Key Information Documents, known as KIDs, have been the source of much controversy since the European PRIIPs Regulation came into effect on 1 January 2018.
Now for the UK it seems that the tide is turning with more than a glimmer of light ahead.
While, at EU level, progress on revising the regulation seems to be run aground.
The problem with PRIIPs in a nutshell
The three page KID document is meant to aid comparison of investment and insurance based products which are sold to retail customers, but feedback from firms, trade bodies and many others has highlighted that the documents not only fall short of doing this but often do more damage. By following the prescriptive requirements of PRIIPs, product providers may actually leave the investor with a misleading impression.
We’ve been very active in supporting firms to create and maintain their KIDS, particularly with our Venture Capital and Private Equity clients, and share the view that regulation is far from achieving its aims and is likely doing more harm than good. Two developments have occurred in quick succession.
UK development - change ahead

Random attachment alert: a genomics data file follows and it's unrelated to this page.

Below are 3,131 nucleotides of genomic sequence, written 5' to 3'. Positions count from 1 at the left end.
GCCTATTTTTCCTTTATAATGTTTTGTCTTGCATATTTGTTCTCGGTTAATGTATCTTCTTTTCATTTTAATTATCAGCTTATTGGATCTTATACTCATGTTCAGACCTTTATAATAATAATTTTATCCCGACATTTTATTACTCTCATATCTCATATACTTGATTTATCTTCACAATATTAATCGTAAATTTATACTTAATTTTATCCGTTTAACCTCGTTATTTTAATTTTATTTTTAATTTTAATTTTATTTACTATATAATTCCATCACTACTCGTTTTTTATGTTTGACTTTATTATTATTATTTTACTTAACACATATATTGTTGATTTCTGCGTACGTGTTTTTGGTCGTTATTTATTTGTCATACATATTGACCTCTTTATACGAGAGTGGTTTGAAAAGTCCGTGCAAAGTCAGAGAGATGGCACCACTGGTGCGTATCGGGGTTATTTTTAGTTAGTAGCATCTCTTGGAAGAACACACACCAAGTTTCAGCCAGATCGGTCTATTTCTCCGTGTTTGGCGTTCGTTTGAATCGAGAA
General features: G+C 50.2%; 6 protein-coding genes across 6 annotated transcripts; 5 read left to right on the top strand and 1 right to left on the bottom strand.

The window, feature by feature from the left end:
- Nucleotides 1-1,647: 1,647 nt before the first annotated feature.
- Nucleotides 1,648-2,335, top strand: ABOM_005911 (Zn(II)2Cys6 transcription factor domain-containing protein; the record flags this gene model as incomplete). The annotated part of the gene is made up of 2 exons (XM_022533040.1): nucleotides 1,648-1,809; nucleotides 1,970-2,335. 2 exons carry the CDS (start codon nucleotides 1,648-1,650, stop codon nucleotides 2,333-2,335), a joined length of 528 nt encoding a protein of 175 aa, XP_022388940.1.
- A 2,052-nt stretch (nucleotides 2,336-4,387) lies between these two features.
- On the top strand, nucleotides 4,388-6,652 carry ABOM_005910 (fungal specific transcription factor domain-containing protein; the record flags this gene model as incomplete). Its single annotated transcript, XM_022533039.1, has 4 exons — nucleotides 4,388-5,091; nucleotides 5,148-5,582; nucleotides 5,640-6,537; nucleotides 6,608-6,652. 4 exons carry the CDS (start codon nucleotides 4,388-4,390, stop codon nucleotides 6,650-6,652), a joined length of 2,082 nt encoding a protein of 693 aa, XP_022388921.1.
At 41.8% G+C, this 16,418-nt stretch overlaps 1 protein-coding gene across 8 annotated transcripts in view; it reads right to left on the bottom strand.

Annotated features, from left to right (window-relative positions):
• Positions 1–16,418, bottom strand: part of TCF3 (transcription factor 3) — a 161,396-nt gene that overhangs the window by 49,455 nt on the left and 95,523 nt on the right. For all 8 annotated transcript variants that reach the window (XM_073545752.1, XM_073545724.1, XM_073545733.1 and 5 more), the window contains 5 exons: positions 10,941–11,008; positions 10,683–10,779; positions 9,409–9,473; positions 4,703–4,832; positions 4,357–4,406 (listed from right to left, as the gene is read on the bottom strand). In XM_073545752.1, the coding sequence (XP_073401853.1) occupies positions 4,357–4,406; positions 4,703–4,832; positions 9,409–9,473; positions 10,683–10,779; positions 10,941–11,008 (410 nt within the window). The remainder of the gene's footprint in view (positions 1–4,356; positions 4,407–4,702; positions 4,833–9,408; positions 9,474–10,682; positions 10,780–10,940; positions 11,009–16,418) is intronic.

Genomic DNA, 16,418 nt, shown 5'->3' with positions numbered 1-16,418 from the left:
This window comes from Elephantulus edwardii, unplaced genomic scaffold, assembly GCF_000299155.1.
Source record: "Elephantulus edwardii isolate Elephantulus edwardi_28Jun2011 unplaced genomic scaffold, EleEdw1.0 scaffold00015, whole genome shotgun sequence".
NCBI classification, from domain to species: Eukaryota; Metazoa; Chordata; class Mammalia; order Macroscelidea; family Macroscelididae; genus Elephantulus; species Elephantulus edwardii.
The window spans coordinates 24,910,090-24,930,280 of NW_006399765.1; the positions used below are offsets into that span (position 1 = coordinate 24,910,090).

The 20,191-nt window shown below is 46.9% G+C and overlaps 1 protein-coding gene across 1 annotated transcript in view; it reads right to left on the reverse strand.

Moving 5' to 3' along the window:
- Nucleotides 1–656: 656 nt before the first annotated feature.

Firstly, for UK firms, there is perhaps a little light at the end of the tunnel. The government has stated its intention to improve the PRIIPS regime for the UK in response to the widespread feedback. HM Treasury have now released a publication confirming how the plan to do this, namely by:
Creating powers for the FCA that enable the regulator to “clarify” PRIIPs within their rules.
Amending the PRIIPS regulation so that instead of showing the prescribed performance scenarios firms include ‘appropriate information on performance’
Extending the exemption for Undertakings for the Collective Investment in Transferable Securities (UCITS) funds so that they may continue to be exempt from the PRIIPs regulation.
EU development - no consensus
At EU level, it seems a second attempt to revise the PRIIPs regulation has failed. Following rejection by MEPs in April this year, it seems now that that sufficient consensus cannot be struck across the three European Supervisory Authorities (ESAs) and so they are not able to submit a revised regulatory technical standards (RTS) to the European Commission.
The ESAs have written a letter setting out the challenges faced. Essentially while many board members are happy to approve the new RTS, others consider that a partial revision of the PRIIPs Delegated Regulation is not appropriate before a comprehensive review of PRIIPs is undertaken. This is likely to be a considerable set back to the timetable for updating the regulation at EU level.